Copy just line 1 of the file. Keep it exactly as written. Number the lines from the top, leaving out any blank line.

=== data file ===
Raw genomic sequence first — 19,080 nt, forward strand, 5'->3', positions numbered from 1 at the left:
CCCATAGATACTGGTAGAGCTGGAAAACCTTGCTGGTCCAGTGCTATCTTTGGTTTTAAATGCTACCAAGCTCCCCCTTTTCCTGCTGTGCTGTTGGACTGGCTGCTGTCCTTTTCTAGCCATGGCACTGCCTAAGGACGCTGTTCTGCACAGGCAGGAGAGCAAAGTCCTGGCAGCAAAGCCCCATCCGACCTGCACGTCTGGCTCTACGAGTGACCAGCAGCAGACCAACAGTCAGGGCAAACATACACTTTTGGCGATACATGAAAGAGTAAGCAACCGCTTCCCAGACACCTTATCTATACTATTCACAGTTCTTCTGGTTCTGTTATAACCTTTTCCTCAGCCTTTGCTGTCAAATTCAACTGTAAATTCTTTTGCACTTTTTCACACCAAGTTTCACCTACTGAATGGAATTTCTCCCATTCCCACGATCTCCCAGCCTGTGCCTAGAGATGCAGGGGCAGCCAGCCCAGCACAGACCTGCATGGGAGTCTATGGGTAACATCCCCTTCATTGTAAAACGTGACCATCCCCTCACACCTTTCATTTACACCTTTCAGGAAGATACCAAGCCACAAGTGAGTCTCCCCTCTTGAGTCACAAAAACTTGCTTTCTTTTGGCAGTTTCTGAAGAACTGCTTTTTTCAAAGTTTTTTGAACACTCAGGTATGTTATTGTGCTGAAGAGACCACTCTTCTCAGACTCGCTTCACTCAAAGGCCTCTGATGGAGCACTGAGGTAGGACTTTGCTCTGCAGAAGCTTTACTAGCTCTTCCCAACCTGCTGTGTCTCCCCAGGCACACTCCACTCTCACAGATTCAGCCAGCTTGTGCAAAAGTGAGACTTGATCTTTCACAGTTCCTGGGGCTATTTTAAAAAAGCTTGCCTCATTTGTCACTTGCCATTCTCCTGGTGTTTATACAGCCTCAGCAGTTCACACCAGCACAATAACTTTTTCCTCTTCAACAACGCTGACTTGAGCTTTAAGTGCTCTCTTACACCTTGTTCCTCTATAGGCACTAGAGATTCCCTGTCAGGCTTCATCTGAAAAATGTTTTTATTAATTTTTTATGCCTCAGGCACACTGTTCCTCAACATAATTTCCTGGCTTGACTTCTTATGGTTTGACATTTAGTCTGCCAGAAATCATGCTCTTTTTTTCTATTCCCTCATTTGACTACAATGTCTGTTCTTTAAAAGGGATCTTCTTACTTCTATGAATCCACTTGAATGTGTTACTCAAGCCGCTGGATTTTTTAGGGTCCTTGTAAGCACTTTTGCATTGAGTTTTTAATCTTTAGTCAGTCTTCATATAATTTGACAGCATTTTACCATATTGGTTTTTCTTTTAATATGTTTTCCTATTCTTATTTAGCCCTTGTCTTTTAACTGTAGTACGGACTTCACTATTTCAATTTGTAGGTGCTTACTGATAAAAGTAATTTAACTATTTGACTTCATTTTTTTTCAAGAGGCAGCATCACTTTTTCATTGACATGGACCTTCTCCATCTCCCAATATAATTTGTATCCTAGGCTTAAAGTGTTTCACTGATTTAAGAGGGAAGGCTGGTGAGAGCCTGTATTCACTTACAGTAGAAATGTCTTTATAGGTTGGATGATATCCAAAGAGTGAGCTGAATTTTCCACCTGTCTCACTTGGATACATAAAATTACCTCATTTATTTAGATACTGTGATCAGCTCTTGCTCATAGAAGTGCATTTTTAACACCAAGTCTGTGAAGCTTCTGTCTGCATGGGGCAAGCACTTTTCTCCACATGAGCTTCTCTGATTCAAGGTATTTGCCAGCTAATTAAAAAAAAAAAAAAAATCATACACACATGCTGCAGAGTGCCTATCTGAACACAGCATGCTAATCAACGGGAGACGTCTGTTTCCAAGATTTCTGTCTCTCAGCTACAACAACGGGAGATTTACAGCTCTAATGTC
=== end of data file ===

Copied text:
Raw genomic sequence first — 19,080 nt, forward strand, 5'->3', positions numbered from 1 at the left: